The pre-approval step is an important one. After all, it will dictate how much you can spend and will allow you to determine how much you want to spend. Those sometimes are two different numbers. By getting this step out of the way, you are able to make educated decisions based on your financial situation.
Deposit - Once you have decided that you want to make an offer on a property, a deposit is needed to hold your interest in the home. Typically a $5,000-$10,000 deposit is required and the cheque is needed at the time the offer is made. The deposit cheque is deposited once the offer has been accepted and is held in the Century 21 Fusion trust account. This money also counts towards your downpayment and will be forwarded to the lawyers closer to possession day. If you decide not to remove conditions on the home during the conditional period, your deposit will be returned or can be held on to and applied to the next property you find.
Shopping around - I usually recommend going to talk to your bank and also a mortgage broker to see what the best interest rate is they have to offer you and what other incentives or programs they might have that fit your needs. Remember that a 0.5% difference in interest rates means that for every $100,000 of mortgage amount, you are paying an extra $26 a month. Do the math and this equates to over $7,800 per $100,000 extra in interest costs over the length of the mortgage. Interest rates are important. Also noteworthy - don't allow too many lenders to pull your credit score. Every time it's pulled, your credit rating is affected negatively.
Downpayment - A typical downpayment for first time buyer's is 5% of the purchase price. Ensure you have enough money saved ahead of time so you can proceed with finding a home that's right for you. If you want to avoid paying CMHC insurance fees (which can be substantial), have at least 20% saved up.
RRSP's - The Government of Canada has a program where qualifying first time buyers can withdraw their RRSP's and use that money towards their downpayment. It's called the Home Buyer's Plan and information on the program can be found here.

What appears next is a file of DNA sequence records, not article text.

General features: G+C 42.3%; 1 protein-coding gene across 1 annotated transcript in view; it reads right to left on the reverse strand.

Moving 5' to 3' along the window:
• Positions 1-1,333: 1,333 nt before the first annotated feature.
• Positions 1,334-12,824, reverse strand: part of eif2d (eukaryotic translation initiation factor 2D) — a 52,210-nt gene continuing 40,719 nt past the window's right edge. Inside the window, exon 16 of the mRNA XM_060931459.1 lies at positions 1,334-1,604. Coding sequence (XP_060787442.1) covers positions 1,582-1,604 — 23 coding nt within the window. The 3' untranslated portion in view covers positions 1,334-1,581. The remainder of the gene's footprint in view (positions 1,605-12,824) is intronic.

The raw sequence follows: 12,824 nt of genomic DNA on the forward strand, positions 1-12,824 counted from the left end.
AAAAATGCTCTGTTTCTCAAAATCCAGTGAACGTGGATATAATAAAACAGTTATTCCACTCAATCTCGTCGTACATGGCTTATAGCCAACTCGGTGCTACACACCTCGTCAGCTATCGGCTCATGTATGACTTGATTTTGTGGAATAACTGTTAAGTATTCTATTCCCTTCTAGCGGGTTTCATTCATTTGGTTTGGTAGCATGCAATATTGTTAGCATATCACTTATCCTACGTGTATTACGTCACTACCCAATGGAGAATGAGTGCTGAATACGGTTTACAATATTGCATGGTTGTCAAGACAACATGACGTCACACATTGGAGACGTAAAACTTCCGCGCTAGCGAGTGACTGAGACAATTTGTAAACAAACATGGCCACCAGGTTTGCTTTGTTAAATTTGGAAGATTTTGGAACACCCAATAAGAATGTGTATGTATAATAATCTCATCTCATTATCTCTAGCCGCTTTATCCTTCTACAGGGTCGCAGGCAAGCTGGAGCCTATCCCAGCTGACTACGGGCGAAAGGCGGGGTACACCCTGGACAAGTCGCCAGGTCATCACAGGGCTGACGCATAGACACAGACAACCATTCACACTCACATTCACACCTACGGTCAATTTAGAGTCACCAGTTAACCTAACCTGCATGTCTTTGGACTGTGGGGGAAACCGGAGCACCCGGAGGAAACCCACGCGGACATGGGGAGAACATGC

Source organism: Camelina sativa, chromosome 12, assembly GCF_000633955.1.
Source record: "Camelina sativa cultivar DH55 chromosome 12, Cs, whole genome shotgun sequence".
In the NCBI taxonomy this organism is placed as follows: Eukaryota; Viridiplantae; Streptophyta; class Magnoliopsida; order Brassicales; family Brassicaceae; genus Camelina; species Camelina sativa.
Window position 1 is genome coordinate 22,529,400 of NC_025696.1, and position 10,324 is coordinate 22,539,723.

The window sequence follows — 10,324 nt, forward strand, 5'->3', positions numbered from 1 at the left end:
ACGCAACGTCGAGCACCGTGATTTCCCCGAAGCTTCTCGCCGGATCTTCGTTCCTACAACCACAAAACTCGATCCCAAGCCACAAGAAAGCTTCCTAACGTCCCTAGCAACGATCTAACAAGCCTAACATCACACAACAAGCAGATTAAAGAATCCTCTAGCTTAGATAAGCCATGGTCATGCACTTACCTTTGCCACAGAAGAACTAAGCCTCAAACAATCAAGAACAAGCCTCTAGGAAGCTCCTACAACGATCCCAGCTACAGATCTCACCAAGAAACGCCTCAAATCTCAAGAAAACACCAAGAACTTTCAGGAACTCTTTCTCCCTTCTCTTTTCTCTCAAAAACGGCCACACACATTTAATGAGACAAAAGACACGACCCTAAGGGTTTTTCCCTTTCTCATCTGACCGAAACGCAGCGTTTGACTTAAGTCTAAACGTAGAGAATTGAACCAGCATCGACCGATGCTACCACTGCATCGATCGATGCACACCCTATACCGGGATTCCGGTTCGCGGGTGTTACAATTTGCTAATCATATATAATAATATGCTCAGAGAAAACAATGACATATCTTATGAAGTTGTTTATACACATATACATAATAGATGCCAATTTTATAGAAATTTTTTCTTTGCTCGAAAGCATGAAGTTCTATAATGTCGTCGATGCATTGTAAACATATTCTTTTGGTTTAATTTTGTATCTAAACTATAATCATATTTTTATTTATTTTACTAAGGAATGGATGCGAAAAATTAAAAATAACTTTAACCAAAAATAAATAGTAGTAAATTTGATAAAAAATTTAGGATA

Calculating - Use the mortgage calculator link below to figure out different scenarios based on differing purchase prices. You can find out how much of a downpayment is required and what your payment will be along with details on a payment schedule, and you can add in any other costs that you may have. Using an affordability calculator online is a good way to help you work backwards and will calculate a purchase price you are comfortable with based on all other criteria imputed.
Buying a home can be overwhelming, especially when large amounts of money are involved. Here's what you can expect with costs associated with your purchase.
Inspections - If you've decided to hire a home inspector, it will cost you around $400. I can arrange any other inspections as well and depending on what they are, the costs will vary and all will be your responsibility to cover.
Real estate fees - As a buyer, you don't pay for my services. My commissions get paid through the seller of the house you've chosen. Once you decide to sell your home, you will then be responsible to pay for both sides of the commission.
Legal - Lawyer fees can vary but here's what you can expect in fees for a typical purchase:
$800-$1000 + GST + PST for lawyer fees
+ $3/$1,000 of your purchase price for the land titles transfer
+$150 for mortgage registration
+ ~$150 for misc expenses like tax search, courier charges, postage, photocopying, etc.
If you would like a more accurate total, please contact your lawyer and they can let you know a closer approximation of what your total fees will be.
Surveyor's - A surveyor's certificate is a piece of paper that shows the outline of your home and any outbuildings (usually a garage) that are within the property lines. It will have dimensions to the buildings and also the lot size with the legal description. Often the seller will have a current surveyor's certificate available and it gets handed down to the next owner. If it's not available, or the seller never had one to begin with, you can purchase title insurance for your property. The lawyer requires either one and will make arrangements in ordering one if a certificate is not available.
Taxes - Often the seller pays their property taxes monthly to the City. If your possession date doesn't fall on the first of a month or if the seller pays their taxes annually instead, there will be an adjustment that will need to be made. For example, if your possession is the 15th and the seller has paid their taxes for that month, you will be responsible in reimbursing them for 1/2 of the month that had already been paid. The lawyer will adjust the amount owing and charge you for any difference.
Hook ups - If you are setting up new utility accounts, often the service providers will charge you a hook up fee. These will vary for the provider.
Movers - Hiring movers or any other moving expenses you might incur are also something to make note of so you don't end up with any surprises.
Repairs - If there are repairs that are needed to be done shortly after moving in, plan for that expense as well. Often those things get added to the to do list and never quite get done until you're ready to sell.
Knowing what the costs will be upfront will make the entire process less stressful and gives you a better idea so that you can be prepared.
Saskatoon Real Estate Agent
Century 21 Fusion
Copyright © Margaret Baker - Saskatoon Real Estate | All Rights Reserved
210-310 Wellman Lane, Saskatoon, SK, Canada (306) 341-1021 Margaret.Baker@century21.ca